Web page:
Assigned Date: Thursday, Sep. 7, 2006
Due Date: Friday, Sep. 29, 2006
Due Time: 11:55pm
|Deadline is extended to Friday...|
Last modified on October 24, 2006, at 03:47 PM (see updates)
This assignment focuses on game concept development, on exploring (exploiting?) device and human limitations, and on Python programming.
Theme: Developing games that truly satisfy their players takes more than technical skill and bleeding-edge graphics.
(see Daniel Terdiman, What's wrong with serious games?, C|NET, March 2006.)
Develop a new, exciting game concept for ASCII platforms. Implement a prototype in Python.
Things to consider: Target audience, purpose of game, game objects, game actions, reward structure.
Also: Genre, learning curve, difficulty, after-game effect, personality types.
- Monday, Sep. 11, 11:55pm: Send email with, at least, two different game concepts.
- Wednesday, Sep. 20, 11:55pm: Submit game prototype on the Wiki (details soon). Be ready to present your game in class (in 10 minutes or less).
One of the most important aspects of game development is coming up with a game concept that grabs the user. Another is to understand and fully utilize device constraints. For example, consider Tennis for Two, and Pong.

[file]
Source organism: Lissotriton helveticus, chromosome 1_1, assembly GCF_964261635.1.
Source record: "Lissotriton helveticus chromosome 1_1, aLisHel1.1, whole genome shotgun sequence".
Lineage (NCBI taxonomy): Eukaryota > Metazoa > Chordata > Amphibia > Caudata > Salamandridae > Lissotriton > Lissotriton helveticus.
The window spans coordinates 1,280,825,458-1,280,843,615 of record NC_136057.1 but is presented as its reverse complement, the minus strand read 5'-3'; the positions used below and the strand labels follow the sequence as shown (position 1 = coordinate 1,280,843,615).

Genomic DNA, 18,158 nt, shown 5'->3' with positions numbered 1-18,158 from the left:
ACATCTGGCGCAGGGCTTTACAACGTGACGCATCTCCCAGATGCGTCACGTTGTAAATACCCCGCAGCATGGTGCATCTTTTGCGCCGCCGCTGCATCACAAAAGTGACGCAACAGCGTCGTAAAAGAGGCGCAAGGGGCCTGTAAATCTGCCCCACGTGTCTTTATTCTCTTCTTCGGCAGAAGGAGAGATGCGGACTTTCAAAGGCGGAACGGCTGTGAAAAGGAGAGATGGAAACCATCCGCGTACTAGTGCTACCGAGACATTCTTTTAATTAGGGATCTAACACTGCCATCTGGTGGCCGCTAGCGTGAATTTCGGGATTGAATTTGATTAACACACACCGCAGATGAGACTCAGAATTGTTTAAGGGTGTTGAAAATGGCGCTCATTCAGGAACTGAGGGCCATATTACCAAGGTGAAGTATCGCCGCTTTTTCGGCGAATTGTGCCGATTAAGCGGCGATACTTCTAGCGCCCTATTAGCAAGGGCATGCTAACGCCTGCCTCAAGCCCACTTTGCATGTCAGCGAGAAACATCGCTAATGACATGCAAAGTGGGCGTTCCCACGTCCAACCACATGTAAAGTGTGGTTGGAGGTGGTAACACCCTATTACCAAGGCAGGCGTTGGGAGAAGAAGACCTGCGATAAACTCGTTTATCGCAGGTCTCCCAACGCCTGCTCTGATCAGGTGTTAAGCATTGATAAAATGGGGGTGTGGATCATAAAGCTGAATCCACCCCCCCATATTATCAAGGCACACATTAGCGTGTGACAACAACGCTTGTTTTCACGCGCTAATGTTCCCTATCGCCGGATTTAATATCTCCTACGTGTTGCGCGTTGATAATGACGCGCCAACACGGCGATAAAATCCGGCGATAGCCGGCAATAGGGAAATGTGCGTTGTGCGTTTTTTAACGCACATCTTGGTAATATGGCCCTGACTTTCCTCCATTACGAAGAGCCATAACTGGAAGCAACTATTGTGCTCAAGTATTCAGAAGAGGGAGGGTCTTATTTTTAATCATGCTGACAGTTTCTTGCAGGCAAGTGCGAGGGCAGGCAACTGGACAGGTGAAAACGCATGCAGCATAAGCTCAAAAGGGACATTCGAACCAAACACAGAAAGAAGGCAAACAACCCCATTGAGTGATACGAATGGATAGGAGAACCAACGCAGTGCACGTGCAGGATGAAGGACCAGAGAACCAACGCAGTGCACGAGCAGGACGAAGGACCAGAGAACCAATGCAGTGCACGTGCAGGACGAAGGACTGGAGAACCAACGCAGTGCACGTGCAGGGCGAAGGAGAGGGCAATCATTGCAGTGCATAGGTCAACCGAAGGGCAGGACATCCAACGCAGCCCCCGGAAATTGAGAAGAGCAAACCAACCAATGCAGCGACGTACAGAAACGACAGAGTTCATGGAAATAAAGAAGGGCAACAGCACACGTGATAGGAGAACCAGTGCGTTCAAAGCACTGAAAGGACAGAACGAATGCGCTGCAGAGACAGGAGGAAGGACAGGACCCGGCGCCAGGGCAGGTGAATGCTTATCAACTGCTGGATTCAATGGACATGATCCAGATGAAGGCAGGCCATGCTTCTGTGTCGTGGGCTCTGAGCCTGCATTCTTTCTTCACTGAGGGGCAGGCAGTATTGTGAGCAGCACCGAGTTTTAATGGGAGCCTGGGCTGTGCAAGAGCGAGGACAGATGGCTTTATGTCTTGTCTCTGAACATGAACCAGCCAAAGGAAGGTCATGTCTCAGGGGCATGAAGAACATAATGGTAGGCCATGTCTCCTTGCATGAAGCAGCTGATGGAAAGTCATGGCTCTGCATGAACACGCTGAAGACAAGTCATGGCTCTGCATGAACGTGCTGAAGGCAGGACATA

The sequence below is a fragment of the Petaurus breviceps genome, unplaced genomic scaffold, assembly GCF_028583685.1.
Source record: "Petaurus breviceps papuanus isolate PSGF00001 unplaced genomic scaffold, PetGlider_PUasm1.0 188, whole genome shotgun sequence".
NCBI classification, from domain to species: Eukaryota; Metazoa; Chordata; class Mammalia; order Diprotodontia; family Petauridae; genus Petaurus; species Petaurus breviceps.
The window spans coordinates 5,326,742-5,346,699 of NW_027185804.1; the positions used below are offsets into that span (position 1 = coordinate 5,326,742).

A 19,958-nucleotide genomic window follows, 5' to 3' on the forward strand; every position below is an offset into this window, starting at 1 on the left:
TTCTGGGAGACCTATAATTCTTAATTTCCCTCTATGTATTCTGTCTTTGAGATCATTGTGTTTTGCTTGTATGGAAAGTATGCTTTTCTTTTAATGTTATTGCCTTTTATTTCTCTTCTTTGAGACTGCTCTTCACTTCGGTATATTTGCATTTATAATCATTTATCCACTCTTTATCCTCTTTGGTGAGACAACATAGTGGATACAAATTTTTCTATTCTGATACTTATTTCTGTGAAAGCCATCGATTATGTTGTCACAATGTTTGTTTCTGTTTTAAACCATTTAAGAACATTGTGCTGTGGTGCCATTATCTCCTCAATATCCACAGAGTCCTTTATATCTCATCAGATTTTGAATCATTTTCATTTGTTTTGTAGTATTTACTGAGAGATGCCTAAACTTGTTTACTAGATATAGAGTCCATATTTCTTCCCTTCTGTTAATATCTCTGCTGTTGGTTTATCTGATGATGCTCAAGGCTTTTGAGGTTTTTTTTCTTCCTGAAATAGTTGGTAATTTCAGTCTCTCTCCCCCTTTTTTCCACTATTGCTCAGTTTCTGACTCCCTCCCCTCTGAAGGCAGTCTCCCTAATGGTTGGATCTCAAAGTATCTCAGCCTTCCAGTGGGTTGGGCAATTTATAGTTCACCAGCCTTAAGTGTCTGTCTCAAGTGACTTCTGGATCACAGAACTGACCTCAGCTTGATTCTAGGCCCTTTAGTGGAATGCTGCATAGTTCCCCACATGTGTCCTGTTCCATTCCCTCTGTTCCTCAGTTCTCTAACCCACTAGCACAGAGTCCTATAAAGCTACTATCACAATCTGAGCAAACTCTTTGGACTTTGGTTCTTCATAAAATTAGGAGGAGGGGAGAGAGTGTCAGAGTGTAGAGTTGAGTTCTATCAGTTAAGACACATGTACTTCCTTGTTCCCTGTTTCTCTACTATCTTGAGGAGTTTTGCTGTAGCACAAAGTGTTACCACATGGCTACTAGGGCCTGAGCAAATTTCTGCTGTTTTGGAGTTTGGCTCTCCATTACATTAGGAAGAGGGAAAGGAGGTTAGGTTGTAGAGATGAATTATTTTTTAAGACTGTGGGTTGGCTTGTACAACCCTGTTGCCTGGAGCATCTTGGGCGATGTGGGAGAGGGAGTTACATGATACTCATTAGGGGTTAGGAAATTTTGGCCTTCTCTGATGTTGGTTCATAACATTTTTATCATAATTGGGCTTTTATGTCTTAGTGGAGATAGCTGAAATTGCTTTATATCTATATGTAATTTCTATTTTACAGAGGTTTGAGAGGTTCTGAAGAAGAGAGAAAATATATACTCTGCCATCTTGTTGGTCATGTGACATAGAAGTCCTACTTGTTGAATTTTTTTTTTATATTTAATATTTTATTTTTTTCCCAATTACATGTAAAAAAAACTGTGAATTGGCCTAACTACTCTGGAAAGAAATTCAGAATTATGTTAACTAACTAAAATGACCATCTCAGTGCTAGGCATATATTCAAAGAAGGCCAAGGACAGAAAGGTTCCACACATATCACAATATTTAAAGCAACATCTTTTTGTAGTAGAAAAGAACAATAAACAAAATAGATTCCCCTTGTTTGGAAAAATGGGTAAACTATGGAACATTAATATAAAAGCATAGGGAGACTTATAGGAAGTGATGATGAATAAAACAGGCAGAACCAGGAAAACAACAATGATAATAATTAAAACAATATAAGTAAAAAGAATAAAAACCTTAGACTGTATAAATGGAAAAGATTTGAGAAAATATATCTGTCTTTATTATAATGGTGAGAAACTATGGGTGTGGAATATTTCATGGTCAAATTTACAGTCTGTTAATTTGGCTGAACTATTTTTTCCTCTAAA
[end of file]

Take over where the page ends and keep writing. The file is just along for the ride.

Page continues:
Successful games do not necessarily need expensive, high-definition graphics platforms. For example, consider Tetris.
According to DouglasAdams.com
There was a time when computer games didn't have graphics. Or at least they couldn't have graphics and sound at the same time. They certainly couldn't have graphics, sound and enough content to keep even a human being amused for more than a few minutes. So they had text. This was radical - a computer game you could control by typing in commands. The game would then respond to your commands with a breathtakingly prescient understanding of your intent. Or not. Usually not - the early text parsers (circa 1977) weren't that bright. But, as long as you limited yourself to what the game understood and the game designers wrote creatively enough to misunderstand you in a humorous and entertaining fashion, it all worked. It therefore stands to reason that any game which combined a really good programmer with a really good writer was likely to do well. So when Steve Meretzky of Infocom got together with Douglas Adams to create a game based around the Hitchhiker's Guide to the Galaxy, the result was never going to be less than interesting and more than likely insane. So it proved - the Hitchhiker's Guide adventure game was one of the best-selling games of its era, selling some 350,000 copies. In 1984.
Then graphics games came along and the computer using portion of the human race forgot all about 500,000 years of language evolution and went straight back to the electronic equivalent of banging rocks together - the point'n'click game. Infocom and most of its competitors went to the wall - signaling the arrival of the post-literate society. That's the way it's been for most of the last dozen years.